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like creatures. With Lady Flora I am quite in love. She exactly comes up to my idea of what a wife ought to be,-a tall, biue-eyed, high-born English lady,--perfectly English with all her knowledge of the world, and having the charming ease of high rank without its haughtiness. I received, yesterday, a letter from mother. Adieu.

H. S. L.

Mr. Legaré to Henry Middleton, Esq.

BRUSSELS, 25th MARCH, 1835. My dear Harry, I arrived here in thirty-three hours after I left Paris - this day a week ago, a: 10 o'clock, P. M., --safe and sound. And now all my thoughts are about getting away again as speedily as possible. In a few days I shall set about packing up and sending off my traps, as the English call them, to America, whither I shall follow them in person somewhere between July and October, according to circumstances.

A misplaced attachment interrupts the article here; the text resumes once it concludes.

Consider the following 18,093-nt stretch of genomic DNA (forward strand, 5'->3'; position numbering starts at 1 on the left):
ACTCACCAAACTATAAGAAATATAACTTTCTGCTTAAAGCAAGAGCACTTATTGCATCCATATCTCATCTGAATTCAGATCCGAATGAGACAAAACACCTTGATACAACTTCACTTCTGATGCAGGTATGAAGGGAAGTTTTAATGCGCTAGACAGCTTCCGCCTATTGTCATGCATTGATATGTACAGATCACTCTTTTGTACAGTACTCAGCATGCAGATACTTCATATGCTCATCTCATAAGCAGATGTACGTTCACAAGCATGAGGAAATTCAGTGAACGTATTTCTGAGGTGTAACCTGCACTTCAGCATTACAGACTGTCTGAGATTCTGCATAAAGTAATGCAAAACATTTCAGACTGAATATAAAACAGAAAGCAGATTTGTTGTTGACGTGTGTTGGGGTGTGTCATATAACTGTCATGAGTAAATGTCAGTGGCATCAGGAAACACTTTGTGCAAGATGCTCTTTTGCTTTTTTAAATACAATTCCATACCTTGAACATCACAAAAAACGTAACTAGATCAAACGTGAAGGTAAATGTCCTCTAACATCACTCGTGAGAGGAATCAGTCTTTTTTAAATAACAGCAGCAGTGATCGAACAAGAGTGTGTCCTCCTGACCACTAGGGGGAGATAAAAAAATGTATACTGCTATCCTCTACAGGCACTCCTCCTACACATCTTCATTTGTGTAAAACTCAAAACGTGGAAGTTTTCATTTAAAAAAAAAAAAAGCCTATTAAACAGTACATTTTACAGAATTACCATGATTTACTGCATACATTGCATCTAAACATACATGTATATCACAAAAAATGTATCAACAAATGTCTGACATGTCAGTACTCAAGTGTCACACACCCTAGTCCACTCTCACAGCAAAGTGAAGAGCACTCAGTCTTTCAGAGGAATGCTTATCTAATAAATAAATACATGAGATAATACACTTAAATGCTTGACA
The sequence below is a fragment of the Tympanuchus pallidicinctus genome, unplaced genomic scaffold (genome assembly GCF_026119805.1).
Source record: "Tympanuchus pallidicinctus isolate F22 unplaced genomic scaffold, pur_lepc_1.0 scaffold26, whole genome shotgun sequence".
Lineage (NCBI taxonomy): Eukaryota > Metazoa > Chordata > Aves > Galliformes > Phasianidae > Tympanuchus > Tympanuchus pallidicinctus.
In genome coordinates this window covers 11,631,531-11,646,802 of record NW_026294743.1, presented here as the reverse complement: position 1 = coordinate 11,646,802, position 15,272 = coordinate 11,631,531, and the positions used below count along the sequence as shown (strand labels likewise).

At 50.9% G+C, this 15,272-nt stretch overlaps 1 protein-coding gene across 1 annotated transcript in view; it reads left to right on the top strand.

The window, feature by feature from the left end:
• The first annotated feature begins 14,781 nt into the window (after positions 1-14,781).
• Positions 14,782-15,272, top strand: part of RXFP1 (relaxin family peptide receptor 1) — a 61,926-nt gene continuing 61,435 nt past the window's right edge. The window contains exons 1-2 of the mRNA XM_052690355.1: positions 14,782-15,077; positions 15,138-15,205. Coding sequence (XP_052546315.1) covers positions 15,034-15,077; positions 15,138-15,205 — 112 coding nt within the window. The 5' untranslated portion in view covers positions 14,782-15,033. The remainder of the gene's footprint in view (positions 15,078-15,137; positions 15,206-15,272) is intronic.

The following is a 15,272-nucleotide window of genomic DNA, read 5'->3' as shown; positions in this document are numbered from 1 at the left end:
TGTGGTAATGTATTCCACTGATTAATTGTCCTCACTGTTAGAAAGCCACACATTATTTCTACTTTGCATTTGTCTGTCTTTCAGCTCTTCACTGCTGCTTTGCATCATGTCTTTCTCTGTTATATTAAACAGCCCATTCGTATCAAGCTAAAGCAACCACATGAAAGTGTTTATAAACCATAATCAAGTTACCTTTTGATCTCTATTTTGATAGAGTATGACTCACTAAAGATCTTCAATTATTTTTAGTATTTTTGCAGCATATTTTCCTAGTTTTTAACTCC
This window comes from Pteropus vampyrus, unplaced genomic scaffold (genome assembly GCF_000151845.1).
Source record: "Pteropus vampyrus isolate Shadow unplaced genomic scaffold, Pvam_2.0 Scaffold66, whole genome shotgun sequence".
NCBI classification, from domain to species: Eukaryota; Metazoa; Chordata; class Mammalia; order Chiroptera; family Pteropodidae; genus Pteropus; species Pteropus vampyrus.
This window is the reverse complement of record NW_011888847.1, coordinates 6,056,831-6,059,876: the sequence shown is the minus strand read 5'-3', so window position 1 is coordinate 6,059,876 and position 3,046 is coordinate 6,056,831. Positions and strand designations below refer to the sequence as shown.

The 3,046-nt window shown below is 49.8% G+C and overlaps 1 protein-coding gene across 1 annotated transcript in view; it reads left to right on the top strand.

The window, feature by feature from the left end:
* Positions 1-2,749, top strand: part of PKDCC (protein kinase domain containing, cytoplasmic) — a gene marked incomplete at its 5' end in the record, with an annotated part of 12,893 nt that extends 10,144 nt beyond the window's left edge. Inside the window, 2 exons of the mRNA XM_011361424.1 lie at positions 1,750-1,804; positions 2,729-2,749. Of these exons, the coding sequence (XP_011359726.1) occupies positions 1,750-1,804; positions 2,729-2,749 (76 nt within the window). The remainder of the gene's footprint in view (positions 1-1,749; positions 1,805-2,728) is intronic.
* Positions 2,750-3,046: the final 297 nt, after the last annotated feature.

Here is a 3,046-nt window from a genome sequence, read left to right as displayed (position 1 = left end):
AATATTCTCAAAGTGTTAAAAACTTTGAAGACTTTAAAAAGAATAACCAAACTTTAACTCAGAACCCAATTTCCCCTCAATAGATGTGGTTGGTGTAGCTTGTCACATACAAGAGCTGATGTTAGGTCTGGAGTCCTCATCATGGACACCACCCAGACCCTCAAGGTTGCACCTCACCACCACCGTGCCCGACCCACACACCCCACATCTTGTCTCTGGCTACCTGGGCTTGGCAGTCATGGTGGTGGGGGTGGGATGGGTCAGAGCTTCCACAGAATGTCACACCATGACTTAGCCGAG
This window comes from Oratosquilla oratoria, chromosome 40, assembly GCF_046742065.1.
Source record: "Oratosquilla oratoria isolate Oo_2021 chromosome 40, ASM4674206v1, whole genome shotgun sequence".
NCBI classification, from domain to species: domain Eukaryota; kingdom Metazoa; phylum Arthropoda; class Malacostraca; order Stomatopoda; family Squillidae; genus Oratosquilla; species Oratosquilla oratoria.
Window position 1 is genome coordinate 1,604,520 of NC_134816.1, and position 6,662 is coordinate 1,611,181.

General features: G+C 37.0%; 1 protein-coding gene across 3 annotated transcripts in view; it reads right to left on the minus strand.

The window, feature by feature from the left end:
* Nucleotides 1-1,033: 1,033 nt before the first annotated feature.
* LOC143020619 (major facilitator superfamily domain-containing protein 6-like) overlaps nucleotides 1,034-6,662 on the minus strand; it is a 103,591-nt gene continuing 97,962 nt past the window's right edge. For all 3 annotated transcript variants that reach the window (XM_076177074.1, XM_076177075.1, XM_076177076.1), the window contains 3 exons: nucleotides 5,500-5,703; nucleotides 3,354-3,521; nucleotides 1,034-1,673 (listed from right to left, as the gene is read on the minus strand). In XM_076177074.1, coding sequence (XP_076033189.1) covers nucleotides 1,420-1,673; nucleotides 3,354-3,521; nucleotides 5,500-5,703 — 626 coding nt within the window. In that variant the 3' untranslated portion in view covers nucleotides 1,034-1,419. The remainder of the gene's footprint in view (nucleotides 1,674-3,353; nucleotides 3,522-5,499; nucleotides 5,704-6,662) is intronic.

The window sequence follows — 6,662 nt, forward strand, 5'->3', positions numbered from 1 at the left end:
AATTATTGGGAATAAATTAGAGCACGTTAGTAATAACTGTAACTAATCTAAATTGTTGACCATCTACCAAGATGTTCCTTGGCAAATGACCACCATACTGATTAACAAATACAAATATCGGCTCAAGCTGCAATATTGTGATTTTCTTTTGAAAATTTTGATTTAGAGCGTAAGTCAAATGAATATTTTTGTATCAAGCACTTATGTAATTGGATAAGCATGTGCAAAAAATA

Lady Hastings has sent me two pressing invitations to go and see her at Londonn Castle in Scotland, some time before I embark,-the which, as at present advised, I shall not fail to do, for, entre nous, I am charmed with at least two of her daughters,-one of whom, Lady Flora, (not Corah,) is the creature in the shape of woman I most admire of all I ever saw, albeit neither pretty nor graceful, but such a head, such a heart, such a soul, and such English virtues unsophisticated, and such a spirit of a high-born ladye,--for, you must know, they are of the best blood in Eng. land, and daughters of the Plantagenet without dispute. But, although aristocratic in descent, they have more sense than any other women I ever saw, and less of the folly and meanness of all the vanity of this world.